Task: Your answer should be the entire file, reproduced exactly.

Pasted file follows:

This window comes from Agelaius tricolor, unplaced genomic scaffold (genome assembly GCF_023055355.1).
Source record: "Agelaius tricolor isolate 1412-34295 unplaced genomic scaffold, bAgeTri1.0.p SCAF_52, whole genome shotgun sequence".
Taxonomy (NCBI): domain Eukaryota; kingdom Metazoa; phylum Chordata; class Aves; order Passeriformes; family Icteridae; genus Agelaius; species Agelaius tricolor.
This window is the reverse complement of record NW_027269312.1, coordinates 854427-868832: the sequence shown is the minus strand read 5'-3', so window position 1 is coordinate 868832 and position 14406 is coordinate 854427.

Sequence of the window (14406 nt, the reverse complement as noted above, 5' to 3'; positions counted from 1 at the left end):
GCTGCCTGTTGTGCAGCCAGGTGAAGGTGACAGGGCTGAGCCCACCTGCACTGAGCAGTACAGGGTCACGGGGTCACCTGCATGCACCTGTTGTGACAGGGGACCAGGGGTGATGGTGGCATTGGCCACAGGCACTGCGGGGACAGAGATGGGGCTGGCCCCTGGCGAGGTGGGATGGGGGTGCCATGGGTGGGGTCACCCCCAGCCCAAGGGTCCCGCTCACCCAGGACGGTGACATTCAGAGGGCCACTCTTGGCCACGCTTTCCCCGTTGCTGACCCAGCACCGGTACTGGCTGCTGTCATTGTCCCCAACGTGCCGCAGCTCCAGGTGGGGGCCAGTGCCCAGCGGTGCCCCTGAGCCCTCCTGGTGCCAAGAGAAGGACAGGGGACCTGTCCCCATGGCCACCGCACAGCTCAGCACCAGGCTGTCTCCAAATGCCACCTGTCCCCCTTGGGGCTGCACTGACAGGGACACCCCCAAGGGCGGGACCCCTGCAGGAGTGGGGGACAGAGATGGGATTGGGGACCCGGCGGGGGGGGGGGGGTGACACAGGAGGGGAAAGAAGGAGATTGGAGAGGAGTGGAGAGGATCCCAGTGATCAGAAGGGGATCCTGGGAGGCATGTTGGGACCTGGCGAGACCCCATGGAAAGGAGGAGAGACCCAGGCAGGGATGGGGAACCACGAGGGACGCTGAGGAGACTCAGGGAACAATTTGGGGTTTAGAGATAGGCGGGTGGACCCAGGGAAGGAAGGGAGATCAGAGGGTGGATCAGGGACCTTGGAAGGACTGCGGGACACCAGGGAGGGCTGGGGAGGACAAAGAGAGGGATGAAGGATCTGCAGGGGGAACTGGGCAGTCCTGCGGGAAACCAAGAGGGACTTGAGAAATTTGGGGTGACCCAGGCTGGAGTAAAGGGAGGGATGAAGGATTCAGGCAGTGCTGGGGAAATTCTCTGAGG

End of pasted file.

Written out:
This window comes from Agelaius tricolor, unplaced genomic scaffold (genome assembly GCF_023055355.1).
Source record: "Agelaius tricolor isolate 1412-34295 unplaced genomic scaffold, bAgeTri1.0.p SCAF_52, whole genome shotgun sequence".
Taxonomy (NCBI): domain Eukaryota; kingdom Metazoa; phylum Chordata; class Aves; order Passeriformes; family Icteridae; genus Agelaius; species Agelaius tricolor.
This window is the reverse complement of record NW_027269312.1, coordinates 854427-868832: the sequence shown is the minus strand read 5'-3', so window position 1 is coordinate 868832 and position 14406 is coordinate 854427.

Sequence of the window (14406 nt, the reverse complement as noted above, 5' to 3'; positions counted from 1 at the left end):
GCTGCCTGTTGTGCAGCCAGGTGAAGGTGACAGGGCTGAGCCCACCTGCACTGAGCAGTACAGGGTCACGGGGTCACCTGCATGCACCTGTTGTGACAGGGGACCAGGGGTGATGGTGGCATTGGCCACAGGCACTGCGGGGACAGAGATGGGGCTGGCCCCTGGCGAGGTGGGATGGGGGTGCCATGGGTGGGGTCACCCCCAGCCCAAGGGTCCCGCTCACCCAGGACGGTGACATTCAGAGGGCCACTCTTGGCCACGCTTTCCCCGTTGCTGACCCAGCACCGGTACTGGCTGCTGTCATTGTCCCCAACGTGCCGCAGCTCCAGGTGGGGGCCAGTGCCCAGCGGTGCCCCTGAGCCCTCCTGGTGCCAAGAGAAGGACAGGGGACCTGTCCCCATGGCCACCGCACAGCTCAGCACCAGGCTGTCTCCAAATGCCACCTGTCCCCCTTGGGGCTGCACTGACAGGGACACCCCCAAGGGCGGGACCCCTGCAGGAGTGGGGGACAGAGATGGGATTGGGGACCCGGCGGGGGGGGGGGGGTGACACAGGAGGGGAAAGAAGGAGATTGGAGAGGAGTGGAGAGGATCCCAGTGATCAGAAGGGGATCCTGGGAGGCATGTTGGGACCTGGCGAGACCCCATGGAAAGGAGGAGAGACCCAGGCAGGGATGGGGAACCACGAGGGACGCTGAGGAGACTCAGGGAACAATTTGGGGTTTAGAGATAGGCGGGTGGACCCAGGGAAGGAAGGGAGATCAGAGGGTGGATCAGGGACCTTGGAAGGACTGCGGGACACCAGGGAGGGCTGGGGAGGACAAAGAGAGGGATGAAGGATCTGCAGGGGGAACTGGGCAGTCCTGCGGGAAACCAAGAGGGACTTGAGAAATTTGGGGTGACCCAGGCTGGAGTAAAGGGAGGGATGAAGGATTCAGGCAGTGCTGGGGAAATTCTCTGAGG